I take orthopaedic call two to three times per month. We work a full day, then we are available all night, then we work a full day the following day.
In my 20s this was tiring but invigorating. In my 30s this was doable, and balancing babies and a pager in the middle of the night was just normal in my world. In my 40s I got tired—tired and sometimes grouchy. Now that I am in my 50s I am struck with a new word to describe the interactions the physician community encounters on call, and it has been reverberating in my mind recently: indignities.
Recently, a gentleman broke his hip in the middle of the night. This is a painful injury, and most patients are downright scared. After reviewing his x-rays, learning his medical history, arranging his surgery with the operating room team, and coordinating with the team in my clinic, I went to do the part of my job that means the very most to me: I went to talk to my patient.
I pulled a chair up by his bedside. His tired eyes and my tired eyes met. I showed him his x-ray and told him about the surgery that would fix his painful broken bone. He had a lot of questions, and I was answering them. He was in the middle of a question when a nurse came into the room and somehow stood between me and my patient, with her back to me, and began speaking to him about his medication schedule.
He stopped her. He asked her to let us finish our conversation and to return later. And here's the kicker: He apologized to me.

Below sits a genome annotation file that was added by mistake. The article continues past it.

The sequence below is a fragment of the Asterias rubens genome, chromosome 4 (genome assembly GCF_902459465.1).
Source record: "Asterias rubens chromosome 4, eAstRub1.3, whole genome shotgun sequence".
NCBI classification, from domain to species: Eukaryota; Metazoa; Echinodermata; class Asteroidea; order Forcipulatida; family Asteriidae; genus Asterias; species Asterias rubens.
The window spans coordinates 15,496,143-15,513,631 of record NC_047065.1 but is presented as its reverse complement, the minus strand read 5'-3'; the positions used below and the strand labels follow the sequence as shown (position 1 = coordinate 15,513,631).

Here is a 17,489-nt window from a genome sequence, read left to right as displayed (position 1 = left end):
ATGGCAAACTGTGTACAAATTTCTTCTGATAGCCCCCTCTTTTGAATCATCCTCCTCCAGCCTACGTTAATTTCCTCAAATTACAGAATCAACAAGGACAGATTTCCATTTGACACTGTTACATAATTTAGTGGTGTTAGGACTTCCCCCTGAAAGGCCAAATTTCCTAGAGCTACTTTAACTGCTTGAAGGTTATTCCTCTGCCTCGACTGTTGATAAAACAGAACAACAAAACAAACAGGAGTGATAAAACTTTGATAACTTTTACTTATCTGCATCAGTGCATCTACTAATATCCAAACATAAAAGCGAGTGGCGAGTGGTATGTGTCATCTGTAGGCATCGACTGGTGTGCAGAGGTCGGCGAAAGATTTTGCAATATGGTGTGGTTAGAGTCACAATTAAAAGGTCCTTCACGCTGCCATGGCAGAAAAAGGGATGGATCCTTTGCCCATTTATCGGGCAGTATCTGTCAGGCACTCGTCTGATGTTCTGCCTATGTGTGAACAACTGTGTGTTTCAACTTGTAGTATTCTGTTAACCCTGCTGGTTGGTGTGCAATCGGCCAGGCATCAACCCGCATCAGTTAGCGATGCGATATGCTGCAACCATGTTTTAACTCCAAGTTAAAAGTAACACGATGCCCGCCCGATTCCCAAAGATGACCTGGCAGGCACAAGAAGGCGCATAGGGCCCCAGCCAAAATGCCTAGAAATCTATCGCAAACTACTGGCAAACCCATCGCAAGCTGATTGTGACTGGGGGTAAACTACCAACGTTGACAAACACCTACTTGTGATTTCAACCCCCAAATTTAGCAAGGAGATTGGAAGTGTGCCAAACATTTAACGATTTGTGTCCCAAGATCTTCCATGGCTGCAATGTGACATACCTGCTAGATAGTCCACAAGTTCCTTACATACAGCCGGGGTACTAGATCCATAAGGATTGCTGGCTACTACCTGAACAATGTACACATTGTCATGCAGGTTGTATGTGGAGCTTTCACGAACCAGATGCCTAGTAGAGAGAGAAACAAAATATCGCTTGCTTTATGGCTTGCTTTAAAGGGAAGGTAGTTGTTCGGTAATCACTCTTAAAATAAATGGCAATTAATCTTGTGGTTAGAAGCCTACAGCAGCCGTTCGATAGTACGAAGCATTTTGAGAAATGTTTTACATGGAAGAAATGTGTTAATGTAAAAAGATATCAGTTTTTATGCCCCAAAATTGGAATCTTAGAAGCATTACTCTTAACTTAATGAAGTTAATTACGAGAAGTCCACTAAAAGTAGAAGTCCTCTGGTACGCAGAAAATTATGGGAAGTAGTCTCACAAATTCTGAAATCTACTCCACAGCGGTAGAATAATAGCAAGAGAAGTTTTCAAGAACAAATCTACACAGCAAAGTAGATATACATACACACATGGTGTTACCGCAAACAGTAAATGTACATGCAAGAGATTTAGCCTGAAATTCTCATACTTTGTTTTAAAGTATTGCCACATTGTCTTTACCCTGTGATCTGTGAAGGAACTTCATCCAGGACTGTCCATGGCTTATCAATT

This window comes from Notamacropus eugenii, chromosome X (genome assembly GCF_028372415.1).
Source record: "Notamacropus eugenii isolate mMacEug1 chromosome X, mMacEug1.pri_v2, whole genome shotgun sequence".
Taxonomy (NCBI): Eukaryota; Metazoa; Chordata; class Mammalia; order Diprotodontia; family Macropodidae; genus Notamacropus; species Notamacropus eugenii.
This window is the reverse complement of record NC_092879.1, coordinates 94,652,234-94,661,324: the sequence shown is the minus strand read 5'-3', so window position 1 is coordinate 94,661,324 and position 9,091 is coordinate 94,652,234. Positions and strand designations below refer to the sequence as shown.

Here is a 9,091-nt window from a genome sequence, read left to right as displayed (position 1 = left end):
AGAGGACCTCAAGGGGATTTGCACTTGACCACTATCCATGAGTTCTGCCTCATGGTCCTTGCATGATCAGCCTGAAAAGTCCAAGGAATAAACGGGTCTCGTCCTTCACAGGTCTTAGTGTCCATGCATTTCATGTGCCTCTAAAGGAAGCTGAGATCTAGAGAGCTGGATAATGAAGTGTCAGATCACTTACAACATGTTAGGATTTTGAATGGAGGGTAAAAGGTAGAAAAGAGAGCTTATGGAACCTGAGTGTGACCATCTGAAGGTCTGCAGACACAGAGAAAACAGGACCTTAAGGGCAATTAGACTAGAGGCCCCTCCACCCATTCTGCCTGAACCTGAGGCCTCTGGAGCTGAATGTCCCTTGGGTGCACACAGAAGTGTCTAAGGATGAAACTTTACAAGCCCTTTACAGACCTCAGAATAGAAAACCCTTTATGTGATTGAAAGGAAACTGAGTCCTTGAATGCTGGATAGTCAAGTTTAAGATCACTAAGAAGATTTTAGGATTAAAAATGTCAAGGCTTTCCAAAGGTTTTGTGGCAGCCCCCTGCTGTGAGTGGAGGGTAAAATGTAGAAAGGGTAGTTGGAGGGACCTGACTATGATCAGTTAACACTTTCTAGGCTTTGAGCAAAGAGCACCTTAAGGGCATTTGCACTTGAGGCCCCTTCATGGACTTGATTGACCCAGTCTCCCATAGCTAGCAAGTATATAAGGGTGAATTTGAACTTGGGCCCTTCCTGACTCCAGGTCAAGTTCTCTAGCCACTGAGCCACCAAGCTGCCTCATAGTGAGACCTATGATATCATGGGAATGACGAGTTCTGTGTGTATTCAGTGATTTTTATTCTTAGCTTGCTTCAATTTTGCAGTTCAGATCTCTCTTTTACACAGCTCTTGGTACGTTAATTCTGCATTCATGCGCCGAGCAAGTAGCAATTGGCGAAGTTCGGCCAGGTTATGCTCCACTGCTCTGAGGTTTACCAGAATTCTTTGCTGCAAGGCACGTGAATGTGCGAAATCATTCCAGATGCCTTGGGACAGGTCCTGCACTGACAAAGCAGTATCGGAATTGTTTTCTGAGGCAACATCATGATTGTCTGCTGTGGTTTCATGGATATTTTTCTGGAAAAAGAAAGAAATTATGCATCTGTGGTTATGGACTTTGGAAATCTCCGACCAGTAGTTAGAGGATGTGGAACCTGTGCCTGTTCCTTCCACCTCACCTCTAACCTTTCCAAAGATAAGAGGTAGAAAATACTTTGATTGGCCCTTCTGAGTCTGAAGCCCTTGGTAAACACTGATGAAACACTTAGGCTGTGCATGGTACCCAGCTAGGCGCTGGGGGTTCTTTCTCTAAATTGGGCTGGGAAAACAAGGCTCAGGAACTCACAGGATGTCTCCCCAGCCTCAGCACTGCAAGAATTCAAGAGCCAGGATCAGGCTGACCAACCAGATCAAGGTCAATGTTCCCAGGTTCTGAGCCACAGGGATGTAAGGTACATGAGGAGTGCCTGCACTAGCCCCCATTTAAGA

Mortified does not begin to describe how I felt. There were a few ways this could have played out for my patient. He could have lost trust in me as his surgeon. He could have decided that I was not a respectable or capable physician, given that another member of his team of clinicians disregarded me in this way. Alternatively, he could have concluded that the physician-patient relationship is not important to our team in my hospital.
I did not ask him how the interruption made him feel. I did not have it in me to acknowledge the unprofessional interaction. I did not want to risk coming off as divisive or critical. So I walked away and avoided a conflict. I did the surgery well. I took good care of my patient. He did well.
Yet this indignity has been weighing on me because it is not an isolated incident. The climate of healthcare has taken a direction that has angered me for years.
But anger is often unexpressed sadness. Recently, I have found it more honest and healthy to just let myself be sad. I am mourning the culture that allowed doctors to have time with our patients.
When I started my career as a surgeon, the era of respect for the space for surgeons and patients to connect was still supported—even, dare I say, sacred. The relationship began before surgery and went on well after surgery. Holiday cards and personal connections were still the norm. At that time, I could not imagine a nurse interrupting a conversation about surgery between a scared patient and his surgeon.
I actually do not blame the nurse. I have been thinking about her perspective. She has so many metrics to answer to, so many computerized checkboxes to fill, so many patients and so little time. Our organization is so large that she does not know me and I do not know her. She has been trained in an environment that is quite foreign to me. She and so many others like her are doing their very best to get through the day.
As I continue to grieve the loss of respect in my profession, I will not abandon hope. I will try my best to make my patients feel respected. As I teach the next generation of physicians, I will instill in them the old-school approach to patient care that I cling to. In this way, I vow to do my part to stave off the extinction of dignity in medicine.